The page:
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Al Qaeda's No. 3 believed killed in Pakistan

The death of Sheik Said Masri, the terrorist network's operations chief and a relative of Osama bin Laden, would be a blow to Al Qaeda. U.S. officials say he was targeted in a drone strike.

May 31, 2010|By David S. Cloud, Tribune Washington Bureau
  • Al Qaeda operations chief Sheik Said Masri was targeted in a drone strike in a Pakistani tribal region, U.S. officials say.
Al Qaeda operations chief Sheik Said Masri was targeted in a drone strike… (Reuters )

Reporting from Washington — — Al Qaeda's third-ranking leader — a close associate and relative by marriage to Osama bin Laden — is believed to have been killed in a U.S. drone strike in Pakistan's tribal region, U.S. officials said.

The death of Sheik Said Masri, an Egyptian who is believed to act as the terrorist network's operational leader, would be the latest blow to Al Qaeda, which has suffered a steady degradation of its leadership and ability to mount attacks since the U.S. stepped up its campaign of missile strikes by unmanned aircraft in Pakistan's tribal region.

"We have strong reason to believe" that Masri is dead, a U.S. official said, speaking on condition of anonymity because he was discussing intelligence information. "He was key to Al Qaeda's command and control. His death would be a major blow."

Masri, also known as Mustafa Abu Yazid, was believed to play a role in most of Al Qaeda's operations, including its finances and its continuing attempts to mount attacks. He is also thought to have been the key conduit to Bin Laden and his No. 2, Ayman Zawahiri, both of whom are thought to play a minimal role in the network's day-to-day activities because of their need to remain in hiding.

"Masri was the group's chief operating officer, with a hand in everything from finances to operational planning," the U.S. official said.

Like some other militant leaders, Masri has been erroneously reported dead in the past. U.S. officials discussed Masri's apparent death Monday after a statement began appearing on extremist websites announcing that he had been killed in Pakistan. It did not confirm how he was killed but said that his wife, three daughters and others were killed at the same time, according to the SITE Institute, a private group that monitors militant websites.

The statement claimed that Masri had been training Al Qaeda operatives to carry out future attacks.

"What he left behind will, with permission from Allah, continue to be generous and copious and to produce heroes and raise generations. His death will only be a severe curse by his life upon the infidels. The response is near."

U.S. officials would not discuss the reports that Masri's family members had been killed in the drone strike. He is thought to have married into Bin Laden's family in the years since the two arrived in Afghanistan.

U.S. officials say they take steps to minimize the risk of civilian deaths, but in cases when a senior Al Qaeda leader is found, they have to decide on firing a missile even if it means causing noncombatant casualties.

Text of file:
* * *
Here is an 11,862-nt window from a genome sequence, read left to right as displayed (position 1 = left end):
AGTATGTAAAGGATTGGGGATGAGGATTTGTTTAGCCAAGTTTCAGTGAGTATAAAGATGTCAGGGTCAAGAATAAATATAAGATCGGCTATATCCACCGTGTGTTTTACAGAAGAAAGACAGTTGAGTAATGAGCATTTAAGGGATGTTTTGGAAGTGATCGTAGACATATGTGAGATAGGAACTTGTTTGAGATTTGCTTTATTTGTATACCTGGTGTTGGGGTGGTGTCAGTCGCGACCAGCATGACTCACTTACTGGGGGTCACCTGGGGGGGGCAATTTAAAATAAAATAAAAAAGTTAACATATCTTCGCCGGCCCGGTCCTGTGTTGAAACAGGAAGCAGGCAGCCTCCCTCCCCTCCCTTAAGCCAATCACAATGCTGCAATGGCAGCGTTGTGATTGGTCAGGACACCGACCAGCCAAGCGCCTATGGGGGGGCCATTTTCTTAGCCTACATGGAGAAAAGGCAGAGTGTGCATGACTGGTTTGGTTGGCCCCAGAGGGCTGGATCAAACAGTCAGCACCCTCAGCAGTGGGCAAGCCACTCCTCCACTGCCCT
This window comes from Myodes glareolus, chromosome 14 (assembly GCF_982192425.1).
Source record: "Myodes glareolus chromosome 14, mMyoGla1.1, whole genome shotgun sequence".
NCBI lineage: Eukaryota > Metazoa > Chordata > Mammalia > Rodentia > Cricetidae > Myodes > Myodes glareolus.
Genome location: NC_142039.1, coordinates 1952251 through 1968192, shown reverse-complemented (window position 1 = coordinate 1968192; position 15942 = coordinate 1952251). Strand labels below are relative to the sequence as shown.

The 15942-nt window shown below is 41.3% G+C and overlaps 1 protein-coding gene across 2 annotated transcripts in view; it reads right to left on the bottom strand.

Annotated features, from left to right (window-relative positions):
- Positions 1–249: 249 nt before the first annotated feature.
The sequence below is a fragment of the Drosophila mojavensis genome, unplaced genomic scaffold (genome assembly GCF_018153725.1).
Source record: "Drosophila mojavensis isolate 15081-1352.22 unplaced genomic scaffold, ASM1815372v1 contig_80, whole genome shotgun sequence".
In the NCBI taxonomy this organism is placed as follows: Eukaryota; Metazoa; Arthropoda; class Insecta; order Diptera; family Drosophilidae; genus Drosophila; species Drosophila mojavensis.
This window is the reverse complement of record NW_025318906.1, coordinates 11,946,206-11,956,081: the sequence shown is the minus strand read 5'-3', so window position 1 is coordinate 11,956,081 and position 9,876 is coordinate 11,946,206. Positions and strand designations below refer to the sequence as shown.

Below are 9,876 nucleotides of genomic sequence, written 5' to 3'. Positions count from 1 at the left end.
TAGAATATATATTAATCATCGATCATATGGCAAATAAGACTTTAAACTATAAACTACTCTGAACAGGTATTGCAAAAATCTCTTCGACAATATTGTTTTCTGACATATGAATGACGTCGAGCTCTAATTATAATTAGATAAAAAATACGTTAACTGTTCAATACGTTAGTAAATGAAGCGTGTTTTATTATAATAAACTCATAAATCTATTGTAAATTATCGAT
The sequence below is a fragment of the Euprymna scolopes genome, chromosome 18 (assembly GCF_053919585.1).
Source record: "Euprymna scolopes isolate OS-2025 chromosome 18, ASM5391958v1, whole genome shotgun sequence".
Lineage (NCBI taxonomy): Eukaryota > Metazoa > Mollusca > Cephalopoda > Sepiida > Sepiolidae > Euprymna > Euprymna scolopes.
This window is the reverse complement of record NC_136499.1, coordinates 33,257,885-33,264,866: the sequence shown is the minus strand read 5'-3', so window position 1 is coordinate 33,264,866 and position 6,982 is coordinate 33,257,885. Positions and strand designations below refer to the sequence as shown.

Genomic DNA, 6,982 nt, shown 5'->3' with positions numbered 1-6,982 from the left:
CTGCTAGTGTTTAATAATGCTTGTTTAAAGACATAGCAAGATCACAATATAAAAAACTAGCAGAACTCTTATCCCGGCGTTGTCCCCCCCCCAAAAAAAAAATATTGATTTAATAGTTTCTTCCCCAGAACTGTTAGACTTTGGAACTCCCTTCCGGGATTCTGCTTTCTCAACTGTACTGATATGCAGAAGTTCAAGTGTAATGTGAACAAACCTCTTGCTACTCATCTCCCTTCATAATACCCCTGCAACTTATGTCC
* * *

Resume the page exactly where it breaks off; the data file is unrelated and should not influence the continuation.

Although severely hobbled and relegated to an ever-smaller sanctuary in Pakistan, Al Qaeda has been able to replace leaders killed or captured, though there was no indication Monday who would take over as operations chief. Masri's apparent death followed the demise in Pakistan of two other senior Al Qaeda leaders, Abu Laith al Libi, who was killed in a U.S. missile strike in December, and Hussein Yemeni, who was reported to have died in an attack in Miram Shah in March.

Under severe pressure over the last year, Al Qaeda has formed closer links with Pakistani militant groups, including Tehrik-e-Taliban, a violent organization that U.S. officials say was involved in training and financing the attempted bombing in Times Square this month.

Masri, who is believed to have been 56, had been involved with Islamic extremist movements for nearly 30 years after joining Zawahiri in a radical organization founded in Egypt. He spent three years in prison in connection with the assassination of Egyptian President Anwar Sadat and later followed Bin Laden to Sudan and Afghanistan, where he was involved in the planning for the Sept. 11 attacks. A report issued by the 9/11 Commission said that Masri had been among the Al Qaeda leaders who had opposed the hijacking operation.

The U.S. has repeatedly captured or killed Al Qaeda members described as the organization's No. 3 leader since 2001. Masri ascended to the job a few years ago, an official said, and has issued several statements since then promising or taking credit for attacks, including the suicide bombing against a CIA base in Khowst, Afghanistan, last year that killed seven CIA employees and contractors.

Officials would not discuss where the attack occurred in the tribal areas. Many of the U.S. drone strikes are carried out against militants whose identities are not fully known, but the CIA also looks for specific leaders such as Masri whose names are on an approved target list.

After the Times Square attempt, the White House has warned Pakistan that it needs to intensify its effort to crack down on militant groups in the tribal areas. The U.S. has also bluntly warned that it might take action beyond the current drone campaign if there is a successful attack against the U.S. that is traceable to Pakistan.

david.cloud@latimes.com

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